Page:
What is state?

State is a very important concept in Terraform, and it’s one which I did not completely understand at first. This led to some bad situations as I tried to work around my lack of knowledge – such as losing all the infrastructure for my application and accidentally overwriting one state for another, leading Terraform to repeatedly attempt to recreate the resources.

In the simplest terms, you can think of state as Terraform’s “memory”. When Terraform creates a resource, it automatically writes the resource details into state. Likewise, when a resource is changed, state is updated to reflect the change. Without state, Terraform would not know which resources it was in charge of across the whole cloud provider. If you add a resource to a cloud provider manually, it will not be in state and you will need to import it (more on that later).

Where is state?

The actual implementation of state is a large JSON file containing all the relevant data. This file needs somewhere to be stored. The default is to have a “local” state. In this case the state is in a file next to the Terraform config called “Terraform.tfstate”. A local state comes with a lot of disadvantages so I would recommend avoiding this, except for in the simplest of cases. So where else can you store it instead?

This is where a “remote” state comes in. Terraform has adapters for most large cloud providers so you can store state in an object store (think S3, or Azure Blob Storage). This is better than storing state locally because it means you can keep automatic backups/versioning and you can have multiple developers working on it by sharing a state file that isn’t just on their local computer.
LESSON: Always use a remote state rather than a local state.

When sharing a state file in this way, a remote state also provides a nice feature called state-locking. State-locking is supported by most remote providers, including AWS, Azure and GCP. A local state cannot support this because there is no possibility to co-ordinate between different runs. When running, Terraform puts a lock on state so that other processes cannot run at the same time and potentially cause inconsistencies.

Read also: Running Playwright tests in Azure DevOps: A step-by-step guide

What are providers?

Another new concept to learn about when starting with Terraform is providers. A Terraform provider is what allows Terraform to interface with cloud services. For example, in the code snippet at the beginning of this post, I used the “azurerm” provider to create resources in Azure. There are providers for almost any common cloud service you can think of, including Azure, AWS, GCP and even Kubernetes. The reason there are so many is that there is a flexible framework, enabling anyone to develop their own custom providers.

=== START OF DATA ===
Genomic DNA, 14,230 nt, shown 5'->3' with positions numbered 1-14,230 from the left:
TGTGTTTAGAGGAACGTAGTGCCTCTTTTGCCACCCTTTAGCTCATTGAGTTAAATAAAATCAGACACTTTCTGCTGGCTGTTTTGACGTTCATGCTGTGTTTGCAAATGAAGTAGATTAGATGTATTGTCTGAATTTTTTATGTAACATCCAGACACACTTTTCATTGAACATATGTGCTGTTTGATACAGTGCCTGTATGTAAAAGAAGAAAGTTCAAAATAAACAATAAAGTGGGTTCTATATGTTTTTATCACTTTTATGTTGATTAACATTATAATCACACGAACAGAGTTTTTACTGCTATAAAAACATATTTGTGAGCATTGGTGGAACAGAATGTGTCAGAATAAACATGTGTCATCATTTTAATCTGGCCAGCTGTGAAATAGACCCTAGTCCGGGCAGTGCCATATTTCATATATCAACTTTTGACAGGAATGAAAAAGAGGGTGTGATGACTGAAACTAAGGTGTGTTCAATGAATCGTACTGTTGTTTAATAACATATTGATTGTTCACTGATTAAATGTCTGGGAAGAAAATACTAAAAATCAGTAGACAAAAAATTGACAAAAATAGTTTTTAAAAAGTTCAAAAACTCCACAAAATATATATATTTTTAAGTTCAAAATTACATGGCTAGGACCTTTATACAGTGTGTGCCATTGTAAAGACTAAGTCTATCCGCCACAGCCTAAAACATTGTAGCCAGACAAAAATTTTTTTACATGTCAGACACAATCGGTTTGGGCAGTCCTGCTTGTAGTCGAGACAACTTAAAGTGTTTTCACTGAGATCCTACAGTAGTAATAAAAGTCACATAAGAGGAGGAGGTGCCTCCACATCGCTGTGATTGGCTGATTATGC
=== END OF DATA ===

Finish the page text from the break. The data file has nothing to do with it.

Providers define a set of “resources” which you can create. Each of these resources maps to a real type of resource in the cloud service they interface. Like any good piece of software, providers are versioned according to Semantic Versioning. Versioning providers like this helps you understand the implications of an upgrade much better. So, when using them, you will be informed of any changes that are likely to affect you.
LESSON: Pay attention to breaking changes, i.e. “major” version bumps.

What are (child) modules?

Modules are something that I also got wrong when first learning Terraform because I tried to use them too early and wrote some modules which were not very good. This led to me discounting them entirely when in fact they can be very useful. The first piece of advice I would give is to leave them alone for a little while until you are a bit more comfortable with Terraform in general. But after that you can follow my tips below.

Firstly, the term “module” technically refers to any set of Terraform files, but when I mention it in this post I am referring to the concept of “shared” or “child” modules. To give an example of what modules are capable of, consider the following Terraform code: